— American Eloquence, Volume III. (of 4) - Studies In American Political History (1897) • Various

... of causation in the outward world. In like manner the inward coming of Christ to the hearts of his disciples in what is called the influence of the Holy Spirit, is another supernatural event, the natural result of which is the founding of the Church, the writing of the New Testament, and the newly ...
— Orthodoxy: Its Truths And Errors • James Freeman Clarke

... there has been collected and spent for its founding and support $800,000. The annual expense is now not far from $75,000. In a humble, simple manner the effort has been to place a great object-lesson in the heart of the South for the elevation of the coloured people, where there should be, in a high sense, that union ...
— The Future of the American Negro • Booker T. Washington

... Baptist and was one of the original members of the Baptist Church at Canning, in Queens County, which was founded in 1800. On Christmas Day, 1813, William Wilmot and nine others received their dismissal from the Canning Church for the purpose of founding a Baptist Church in Fredericton. Wilmot was a local preacher and used his gift of eloquence in that way. He also aspired to legislative distinction, and was elected a member of the House of Assembly for the county of ...
— Wilmot and Tilley • James Hannay

... literary distinction; and both of them were sound Whigs, rewarded by their party, though not for party services. The typical patron of the day was Charles Montagu, Lord Halifax. As member of a noble family he came into Parliament, where he distinguished himself by his financial achievements in founding the Bank of England and reforming the currency, and became a peer and a member of the great Whig junto. At college he had been a chum of Prior, who joined him in a literary squib directed against Dryden, and, as he rose, he employed his friend in diplomacy. But the ...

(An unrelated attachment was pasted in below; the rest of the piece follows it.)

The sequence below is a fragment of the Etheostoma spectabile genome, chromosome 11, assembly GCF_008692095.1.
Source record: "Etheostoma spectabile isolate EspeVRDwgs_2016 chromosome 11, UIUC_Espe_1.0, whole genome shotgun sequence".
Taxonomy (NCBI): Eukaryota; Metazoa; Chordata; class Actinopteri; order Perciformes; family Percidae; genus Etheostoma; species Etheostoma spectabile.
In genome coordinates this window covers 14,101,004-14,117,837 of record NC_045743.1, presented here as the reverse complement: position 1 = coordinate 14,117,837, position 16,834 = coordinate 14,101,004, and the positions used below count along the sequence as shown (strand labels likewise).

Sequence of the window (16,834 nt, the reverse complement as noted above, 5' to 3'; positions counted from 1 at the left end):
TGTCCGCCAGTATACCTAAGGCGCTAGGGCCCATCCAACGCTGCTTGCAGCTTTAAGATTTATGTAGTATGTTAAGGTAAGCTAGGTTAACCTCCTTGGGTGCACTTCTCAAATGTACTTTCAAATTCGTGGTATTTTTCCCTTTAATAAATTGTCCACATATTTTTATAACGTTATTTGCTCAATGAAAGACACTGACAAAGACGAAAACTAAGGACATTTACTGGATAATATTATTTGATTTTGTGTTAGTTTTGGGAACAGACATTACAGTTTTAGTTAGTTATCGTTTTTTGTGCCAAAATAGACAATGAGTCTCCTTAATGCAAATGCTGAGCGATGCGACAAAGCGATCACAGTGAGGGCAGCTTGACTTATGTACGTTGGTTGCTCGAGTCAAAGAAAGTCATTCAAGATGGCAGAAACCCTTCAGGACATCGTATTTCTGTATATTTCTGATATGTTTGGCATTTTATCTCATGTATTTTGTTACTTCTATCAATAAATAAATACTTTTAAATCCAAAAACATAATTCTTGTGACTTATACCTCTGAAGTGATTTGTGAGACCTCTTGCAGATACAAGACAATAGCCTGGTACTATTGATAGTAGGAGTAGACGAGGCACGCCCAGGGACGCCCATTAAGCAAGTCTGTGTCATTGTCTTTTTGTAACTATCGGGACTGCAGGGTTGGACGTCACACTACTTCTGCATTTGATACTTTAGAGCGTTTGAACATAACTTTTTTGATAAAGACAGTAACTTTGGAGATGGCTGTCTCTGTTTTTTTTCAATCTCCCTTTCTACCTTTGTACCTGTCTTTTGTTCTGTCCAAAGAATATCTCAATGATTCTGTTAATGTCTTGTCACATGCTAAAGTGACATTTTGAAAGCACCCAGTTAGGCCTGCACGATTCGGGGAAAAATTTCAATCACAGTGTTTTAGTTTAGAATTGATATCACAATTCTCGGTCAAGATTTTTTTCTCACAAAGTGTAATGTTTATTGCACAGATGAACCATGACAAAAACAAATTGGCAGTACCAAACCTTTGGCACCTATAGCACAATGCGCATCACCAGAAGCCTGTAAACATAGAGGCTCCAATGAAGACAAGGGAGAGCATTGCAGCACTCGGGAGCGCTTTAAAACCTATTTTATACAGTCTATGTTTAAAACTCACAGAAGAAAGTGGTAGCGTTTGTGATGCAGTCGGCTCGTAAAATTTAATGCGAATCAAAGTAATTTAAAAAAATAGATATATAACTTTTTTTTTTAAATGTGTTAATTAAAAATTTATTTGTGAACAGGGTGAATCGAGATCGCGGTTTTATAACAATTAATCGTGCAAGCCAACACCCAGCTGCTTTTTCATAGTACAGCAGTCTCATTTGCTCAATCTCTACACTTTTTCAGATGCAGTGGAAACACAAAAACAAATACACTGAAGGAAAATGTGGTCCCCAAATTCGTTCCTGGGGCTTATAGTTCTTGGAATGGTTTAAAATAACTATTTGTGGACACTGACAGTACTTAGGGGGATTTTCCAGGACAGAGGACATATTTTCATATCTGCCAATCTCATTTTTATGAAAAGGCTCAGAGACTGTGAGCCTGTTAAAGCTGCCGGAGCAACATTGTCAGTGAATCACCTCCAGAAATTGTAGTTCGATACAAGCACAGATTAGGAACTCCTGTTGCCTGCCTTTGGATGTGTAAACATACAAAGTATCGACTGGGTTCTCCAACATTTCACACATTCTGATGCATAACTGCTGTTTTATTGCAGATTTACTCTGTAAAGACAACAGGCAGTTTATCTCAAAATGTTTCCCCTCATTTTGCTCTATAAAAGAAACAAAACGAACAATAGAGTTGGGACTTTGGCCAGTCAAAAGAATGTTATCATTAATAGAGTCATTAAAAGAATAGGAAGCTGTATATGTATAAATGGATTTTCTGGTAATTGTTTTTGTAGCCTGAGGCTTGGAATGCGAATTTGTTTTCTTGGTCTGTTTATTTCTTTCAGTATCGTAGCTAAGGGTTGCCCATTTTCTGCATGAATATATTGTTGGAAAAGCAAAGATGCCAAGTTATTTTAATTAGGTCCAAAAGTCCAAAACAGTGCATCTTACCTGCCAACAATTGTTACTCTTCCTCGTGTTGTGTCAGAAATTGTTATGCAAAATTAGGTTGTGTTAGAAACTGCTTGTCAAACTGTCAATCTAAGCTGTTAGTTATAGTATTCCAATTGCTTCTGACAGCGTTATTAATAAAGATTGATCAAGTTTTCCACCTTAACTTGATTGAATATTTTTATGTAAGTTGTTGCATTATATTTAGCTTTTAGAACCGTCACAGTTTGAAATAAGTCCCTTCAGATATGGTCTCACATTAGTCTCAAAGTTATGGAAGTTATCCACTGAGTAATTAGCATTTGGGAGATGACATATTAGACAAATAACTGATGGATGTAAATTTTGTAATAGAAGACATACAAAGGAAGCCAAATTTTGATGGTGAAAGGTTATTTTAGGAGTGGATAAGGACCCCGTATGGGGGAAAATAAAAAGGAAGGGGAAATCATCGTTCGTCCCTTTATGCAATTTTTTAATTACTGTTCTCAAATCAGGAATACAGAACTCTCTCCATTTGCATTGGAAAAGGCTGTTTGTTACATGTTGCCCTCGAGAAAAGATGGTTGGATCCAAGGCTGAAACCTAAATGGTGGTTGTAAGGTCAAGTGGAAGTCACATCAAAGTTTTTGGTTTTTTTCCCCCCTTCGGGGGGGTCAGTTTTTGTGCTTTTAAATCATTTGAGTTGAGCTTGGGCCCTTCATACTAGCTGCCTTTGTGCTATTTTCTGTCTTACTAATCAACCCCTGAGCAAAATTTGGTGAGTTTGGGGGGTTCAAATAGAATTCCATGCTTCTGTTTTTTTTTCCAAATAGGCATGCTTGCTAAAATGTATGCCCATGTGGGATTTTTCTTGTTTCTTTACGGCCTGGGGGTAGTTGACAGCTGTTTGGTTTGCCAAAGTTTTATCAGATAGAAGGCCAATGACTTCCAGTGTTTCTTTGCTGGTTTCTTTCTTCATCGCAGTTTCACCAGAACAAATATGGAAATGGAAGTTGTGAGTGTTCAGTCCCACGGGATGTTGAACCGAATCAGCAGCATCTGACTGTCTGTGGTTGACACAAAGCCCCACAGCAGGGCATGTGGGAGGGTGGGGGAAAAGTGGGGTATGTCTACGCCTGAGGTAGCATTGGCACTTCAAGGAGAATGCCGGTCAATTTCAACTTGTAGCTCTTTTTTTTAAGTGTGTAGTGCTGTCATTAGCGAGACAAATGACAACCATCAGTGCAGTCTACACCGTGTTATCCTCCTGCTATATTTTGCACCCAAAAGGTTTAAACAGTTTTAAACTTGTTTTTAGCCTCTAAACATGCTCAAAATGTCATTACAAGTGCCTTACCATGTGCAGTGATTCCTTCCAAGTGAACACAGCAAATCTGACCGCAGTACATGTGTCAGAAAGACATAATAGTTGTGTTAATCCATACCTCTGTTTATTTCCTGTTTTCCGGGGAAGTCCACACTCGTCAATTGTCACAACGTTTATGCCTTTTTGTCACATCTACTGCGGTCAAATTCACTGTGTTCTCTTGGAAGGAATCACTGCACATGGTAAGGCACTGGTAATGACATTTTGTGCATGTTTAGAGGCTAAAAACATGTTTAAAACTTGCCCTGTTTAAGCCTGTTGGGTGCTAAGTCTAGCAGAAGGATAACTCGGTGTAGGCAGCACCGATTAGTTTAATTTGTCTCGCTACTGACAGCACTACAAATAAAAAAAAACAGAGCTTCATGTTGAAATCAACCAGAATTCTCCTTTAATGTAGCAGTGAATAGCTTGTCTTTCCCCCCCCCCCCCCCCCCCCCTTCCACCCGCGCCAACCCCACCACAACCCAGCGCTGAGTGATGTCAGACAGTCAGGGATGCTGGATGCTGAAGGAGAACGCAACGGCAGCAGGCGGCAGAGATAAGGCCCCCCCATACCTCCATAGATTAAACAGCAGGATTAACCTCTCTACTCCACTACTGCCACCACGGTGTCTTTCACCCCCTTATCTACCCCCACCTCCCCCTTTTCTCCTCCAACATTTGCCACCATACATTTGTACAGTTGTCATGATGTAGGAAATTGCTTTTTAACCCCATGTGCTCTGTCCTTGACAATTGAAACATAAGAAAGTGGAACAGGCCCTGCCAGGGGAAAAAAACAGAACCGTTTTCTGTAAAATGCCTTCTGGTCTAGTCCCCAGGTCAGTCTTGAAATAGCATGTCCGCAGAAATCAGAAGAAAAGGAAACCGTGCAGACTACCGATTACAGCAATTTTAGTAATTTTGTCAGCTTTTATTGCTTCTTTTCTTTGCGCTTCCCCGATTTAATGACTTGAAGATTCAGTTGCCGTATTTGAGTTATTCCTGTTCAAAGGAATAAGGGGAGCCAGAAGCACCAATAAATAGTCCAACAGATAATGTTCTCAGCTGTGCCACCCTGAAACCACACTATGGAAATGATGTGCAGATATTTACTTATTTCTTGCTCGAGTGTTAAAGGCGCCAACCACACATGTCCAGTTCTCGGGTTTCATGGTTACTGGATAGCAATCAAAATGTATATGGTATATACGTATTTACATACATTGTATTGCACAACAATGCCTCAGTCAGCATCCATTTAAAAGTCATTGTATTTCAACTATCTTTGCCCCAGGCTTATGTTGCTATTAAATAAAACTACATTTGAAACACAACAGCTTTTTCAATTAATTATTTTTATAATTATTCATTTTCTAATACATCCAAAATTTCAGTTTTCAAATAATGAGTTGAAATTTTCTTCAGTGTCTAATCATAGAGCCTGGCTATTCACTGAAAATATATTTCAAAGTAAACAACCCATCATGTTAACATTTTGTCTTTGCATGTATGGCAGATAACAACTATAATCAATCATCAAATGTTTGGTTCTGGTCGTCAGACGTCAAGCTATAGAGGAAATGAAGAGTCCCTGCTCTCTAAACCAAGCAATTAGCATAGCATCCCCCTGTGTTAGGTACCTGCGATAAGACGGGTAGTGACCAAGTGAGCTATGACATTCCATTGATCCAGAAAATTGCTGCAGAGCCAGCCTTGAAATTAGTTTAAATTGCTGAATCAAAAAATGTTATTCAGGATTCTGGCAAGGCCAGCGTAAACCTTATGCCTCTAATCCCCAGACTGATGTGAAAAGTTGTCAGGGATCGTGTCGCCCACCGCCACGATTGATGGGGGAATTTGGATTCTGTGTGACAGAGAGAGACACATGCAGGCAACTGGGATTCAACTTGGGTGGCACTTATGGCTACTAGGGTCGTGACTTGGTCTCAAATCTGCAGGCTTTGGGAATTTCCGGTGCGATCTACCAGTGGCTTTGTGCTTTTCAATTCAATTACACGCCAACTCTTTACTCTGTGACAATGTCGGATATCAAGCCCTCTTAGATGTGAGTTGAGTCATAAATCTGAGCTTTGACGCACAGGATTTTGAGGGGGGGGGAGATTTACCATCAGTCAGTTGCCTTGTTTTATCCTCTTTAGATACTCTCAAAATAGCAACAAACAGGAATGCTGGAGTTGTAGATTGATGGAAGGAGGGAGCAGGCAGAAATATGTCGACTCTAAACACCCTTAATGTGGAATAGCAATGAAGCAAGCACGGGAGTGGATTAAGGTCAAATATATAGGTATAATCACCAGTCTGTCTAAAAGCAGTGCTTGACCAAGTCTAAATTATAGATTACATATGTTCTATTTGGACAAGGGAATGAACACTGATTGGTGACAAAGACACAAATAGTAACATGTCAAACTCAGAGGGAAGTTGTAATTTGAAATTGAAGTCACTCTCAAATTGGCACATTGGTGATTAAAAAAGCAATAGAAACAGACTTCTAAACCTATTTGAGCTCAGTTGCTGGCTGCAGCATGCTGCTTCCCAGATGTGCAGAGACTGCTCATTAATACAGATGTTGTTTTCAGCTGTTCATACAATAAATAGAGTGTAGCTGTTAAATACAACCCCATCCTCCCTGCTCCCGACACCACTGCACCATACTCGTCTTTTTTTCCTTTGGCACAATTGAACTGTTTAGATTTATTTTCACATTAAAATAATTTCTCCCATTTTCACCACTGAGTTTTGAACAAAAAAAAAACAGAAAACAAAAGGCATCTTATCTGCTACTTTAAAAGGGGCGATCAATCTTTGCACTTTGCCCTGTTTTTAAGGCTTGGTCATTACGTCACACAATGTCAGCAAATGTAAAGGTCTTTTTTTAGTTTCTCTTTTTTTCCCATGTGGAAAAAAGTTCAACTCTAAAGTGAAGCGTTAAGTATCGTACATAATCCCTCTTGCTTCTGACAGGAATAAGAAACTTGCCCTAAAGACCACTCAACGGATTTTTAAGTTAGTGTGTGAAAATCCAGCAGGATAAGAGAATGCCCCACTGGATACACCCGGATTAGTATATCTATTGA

— English Literature and Society in the Eighteenth Century • Leslie Stephen

... late. I cannot repeat to my Lord all the inquiries I made of them, so many were they, and so varied in form, nor the bases I laid hold of for horoscopes, each having, as I hoped, to do with the date of the founding of the city. What calculations I have made—tables of figures to cover the sky with a tapestry of algebraic and geometrical symbols: The walks of astrology are well known —I mean those legitimate—nevertheless in my great anxiety, I have even ventured into ...
— The Prince of India - Or - Why Constantinople Fell - Volume 1 • Lew. Wallace